When November’s jobs number was below what had been projected, many economists predicted a near-term U.S. recession.

Those economists may want to rethink that idea, especially with the blowout December 2018 jobs report.  The U.S. economy added another 312,000 jobs – suggesting the economy is on more solid footing than many had thought.

That brings total employment gains in 2018 to a three-year high of 2.64 million.

“The far-bigger-than-expected 312,000 jump in non-farm payrolls in December would seem to make a mockery of market fears of an impending recession," said Paul Ashworth, chief economist at Capital Economics, as quoted by Business Insider.

Granted, the unemployment rate did rise to 3.9% from a 49-year low of 3.7%, but

that’s because a huge number of people entered the workforce in search of jobs.

Economists had expected the pace of hiring to slow in December to just 180,000.  Instead, they got quite a surprise, as the U.S. added the highest number of jobs since February 2018.

Even better, November 2018 jobs were revised higher from a gain of 155,000 to 176,000.  October 2018 was also revised upward from 237,000 to 274,000.

After all those adjustments, jobs gains averaged 254,000 per month for the last quarter of 2018.

According to economist, Tim Mahedy,

“This is the strongest employment report of this economic cycle -- hands down. While we've seen greater job gains in some months, the plus-300,000 number along with another increase in average hourly earnings clearly signals that the economic expansion ended 2018 on strong footing. Perhaps most surprising was the two-tenths rise in the unemployment rate due to an increase in participation.”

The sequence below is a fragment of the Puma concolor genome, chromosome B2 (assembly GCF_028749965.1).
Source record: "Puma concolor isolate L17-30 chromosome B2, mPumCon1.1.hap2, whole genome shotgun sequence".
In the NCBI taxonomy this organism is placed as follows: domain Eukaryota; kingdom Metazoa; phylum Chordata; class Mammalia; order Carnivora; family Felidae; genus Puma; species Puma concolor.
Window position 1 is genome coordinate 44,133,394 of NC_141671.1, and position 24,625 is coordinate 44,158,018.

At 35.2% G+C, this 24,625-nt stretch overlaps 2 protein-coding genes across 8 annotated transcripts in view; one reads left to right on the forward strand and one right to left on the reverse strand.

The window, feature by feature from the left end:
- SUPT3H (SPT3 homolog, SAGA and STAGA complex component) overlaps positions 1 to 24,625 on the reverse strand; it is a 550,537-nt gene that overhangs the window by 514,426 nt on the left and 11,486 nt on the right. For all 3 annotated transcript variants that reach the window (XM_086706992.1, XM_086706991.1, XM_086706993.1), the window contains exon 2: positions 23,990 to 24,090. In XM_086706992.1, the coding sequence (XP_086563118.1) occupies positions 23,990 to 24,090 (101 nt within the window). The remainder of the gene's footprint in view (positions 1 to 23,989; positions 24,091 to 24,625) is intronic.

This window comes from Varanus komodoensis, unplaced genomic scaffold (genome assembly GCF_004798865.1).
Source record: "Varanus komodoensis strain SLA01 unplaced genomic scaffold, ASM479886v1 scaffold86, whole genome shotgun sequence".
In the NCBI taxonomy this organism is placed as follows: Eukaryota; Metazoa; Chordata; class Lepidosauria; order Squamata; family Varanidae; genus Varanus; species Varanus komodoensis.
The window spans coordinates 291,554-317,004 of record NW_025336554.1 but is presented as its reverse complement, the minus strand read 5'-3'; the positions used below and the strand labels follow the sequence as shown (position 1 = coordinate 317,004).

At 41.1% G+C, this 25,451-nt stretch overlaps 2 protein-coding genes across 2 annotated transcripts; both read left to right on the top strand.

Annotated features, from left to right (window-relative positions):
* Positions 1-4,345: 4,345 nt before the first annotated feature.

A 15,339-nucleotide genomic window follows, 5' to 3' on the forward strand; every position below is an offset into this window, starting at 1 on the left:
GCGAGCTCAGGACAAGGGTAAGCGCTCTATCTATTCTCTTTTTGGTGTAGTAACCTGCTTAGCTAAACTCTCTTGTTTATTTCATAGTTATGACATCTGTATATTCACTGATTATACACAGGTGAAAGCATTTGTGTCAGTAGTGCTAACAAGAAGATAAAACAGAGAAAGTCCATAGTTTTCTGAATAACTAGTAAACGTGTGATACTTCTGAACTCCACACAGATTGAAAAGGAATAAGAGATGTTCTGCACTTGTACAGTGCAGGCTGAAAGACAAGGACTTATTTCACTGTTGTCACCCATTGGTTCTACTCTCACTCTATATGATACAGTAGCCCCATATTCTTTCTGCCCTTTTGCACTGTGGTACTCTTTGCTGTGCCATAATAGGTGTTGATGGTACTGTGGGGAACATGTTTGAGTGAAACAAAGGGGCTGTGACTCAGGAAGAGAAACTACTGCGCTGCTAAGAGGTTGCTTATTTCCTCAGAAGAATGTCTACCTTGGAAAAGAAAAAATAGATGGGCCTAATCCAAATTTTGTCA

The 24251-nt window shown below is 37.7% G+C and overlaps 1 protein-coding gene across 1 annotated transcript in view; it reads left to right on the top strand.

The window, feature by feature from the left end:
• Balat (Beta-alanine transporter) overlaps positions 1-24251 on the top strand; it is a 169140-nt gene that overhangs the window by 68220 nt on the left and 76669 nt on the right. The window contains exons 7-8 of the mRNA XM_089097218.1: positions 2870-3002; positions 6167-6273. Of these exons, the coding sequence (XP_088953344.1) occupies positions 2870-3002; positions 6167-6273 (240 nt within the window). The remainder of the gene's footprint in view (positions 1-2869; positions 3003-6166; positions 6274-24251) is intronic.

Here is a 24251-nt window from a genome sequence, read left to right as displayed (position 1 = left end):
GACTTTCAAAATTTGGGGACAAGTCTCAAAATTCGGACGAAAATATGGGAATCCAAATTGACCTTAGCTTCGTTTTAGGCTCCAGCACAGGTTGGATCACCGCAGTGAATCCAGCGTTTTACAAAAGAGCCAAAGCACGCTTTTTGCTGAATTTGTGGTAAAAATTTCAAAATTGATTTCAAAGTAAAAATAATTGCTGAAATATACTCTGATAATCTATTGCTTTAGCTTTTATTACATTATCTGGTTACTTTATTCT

Employment in health care rose by 50,000 in December.  Food services and drinking establishments increased by 41,000 jobs. Construction employment rose by 38,000. Manufacturing added 32,000 jobs in December and retailers gained 24,000.

Wages shot higher, too. 

Average hourly earnings jumped 3.2% year over year, matching the fastest pace since 2009.

"The secret sauce here is probably wage increases. Rising wages paired with weakening inflation mean real wages are rising strongly, and that's pulling more people into the workforce," said Robert Frick, corporate economist with the Navy Federal Credit Union, as quoted by CBS News. "This could boost the economy this year, as more disposable income means more consumer spending.”

“President Trump’s policies continue to fuel strong and steady job growth,” Labor Secretary Alexander Acosta said, as quoted by Politico. “Wage gains remain steady. Paychecks are growing.”

While others may fear a slowdown and recession, we see no signs of that happening.

Instead, we believe the U.S. economy is likely to continue its strong growth trend.

Stay tuned to The Cheap Investor for more on how to invest in continued growth.